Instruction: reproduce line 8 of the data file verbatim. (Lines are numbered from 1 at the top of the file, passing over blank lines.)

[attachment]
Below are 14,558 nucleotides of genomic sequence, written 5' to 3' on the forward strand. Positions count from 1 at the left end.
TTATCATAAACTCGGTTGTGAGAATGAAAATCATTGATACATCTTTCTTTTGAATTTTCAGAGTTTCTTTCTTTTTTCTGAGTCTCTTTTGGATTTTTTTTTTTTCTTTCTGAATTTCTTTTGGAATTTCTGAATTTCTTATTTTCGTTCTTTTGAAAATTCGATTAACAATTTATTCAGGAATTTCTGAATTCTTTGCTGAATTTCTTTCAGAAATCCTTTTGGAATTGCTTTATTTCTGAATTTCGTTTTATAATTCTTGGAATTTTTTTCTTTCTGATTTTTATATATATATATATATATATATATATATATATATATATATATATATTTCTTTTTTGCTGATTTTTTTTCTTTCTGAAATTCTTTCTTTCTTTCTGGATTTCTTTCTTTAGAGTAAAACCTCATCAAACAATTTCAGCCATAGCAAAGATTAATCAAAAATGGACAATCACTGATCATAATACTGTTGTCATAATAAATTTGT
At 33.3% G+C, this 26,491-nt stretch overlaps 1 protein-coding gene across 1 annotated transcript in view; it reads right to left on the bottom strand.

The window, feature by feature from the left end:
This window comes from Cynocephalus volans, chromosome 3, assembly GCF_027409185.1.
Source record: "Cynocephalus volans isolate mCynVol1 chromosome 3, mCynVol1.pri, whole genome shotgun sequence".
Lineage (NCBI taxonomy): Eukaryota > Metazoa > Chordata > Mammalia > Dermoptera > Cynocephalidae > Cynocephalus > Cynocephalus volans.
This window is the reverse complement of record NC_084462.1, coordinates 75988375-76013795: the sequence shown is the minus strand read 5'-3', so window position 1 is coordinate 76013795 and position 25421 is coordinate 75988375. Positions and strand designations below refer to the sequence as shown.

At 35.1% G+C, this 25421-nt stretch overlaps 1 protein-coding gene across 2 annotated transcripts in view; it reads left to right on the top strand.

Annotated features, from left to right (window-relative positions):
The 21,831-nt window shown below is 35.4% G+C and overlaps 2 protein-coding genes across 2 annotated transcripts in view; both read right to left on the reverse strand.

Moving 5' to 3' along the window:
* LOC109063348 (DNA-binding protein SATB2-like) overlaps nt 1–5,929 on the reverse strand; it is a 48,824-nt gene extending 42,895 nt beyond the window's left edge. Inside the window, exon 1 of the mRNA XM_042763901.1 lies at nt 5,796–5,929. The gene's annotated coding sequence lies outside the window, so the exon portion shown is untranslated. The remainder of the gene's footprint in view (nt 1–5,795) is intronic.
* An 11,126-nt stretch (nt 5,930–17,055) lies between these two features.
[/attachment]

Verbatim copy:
This window is the reverse complement of record NC_084462.1, coordinates 75988375-76013795: the sequence shown is the minus strand read 5'-3', so window position 1 is coordinate 76013795 and position 25421 is coordinate 75988375. Positions and strand designations below refer to the sequence as shown.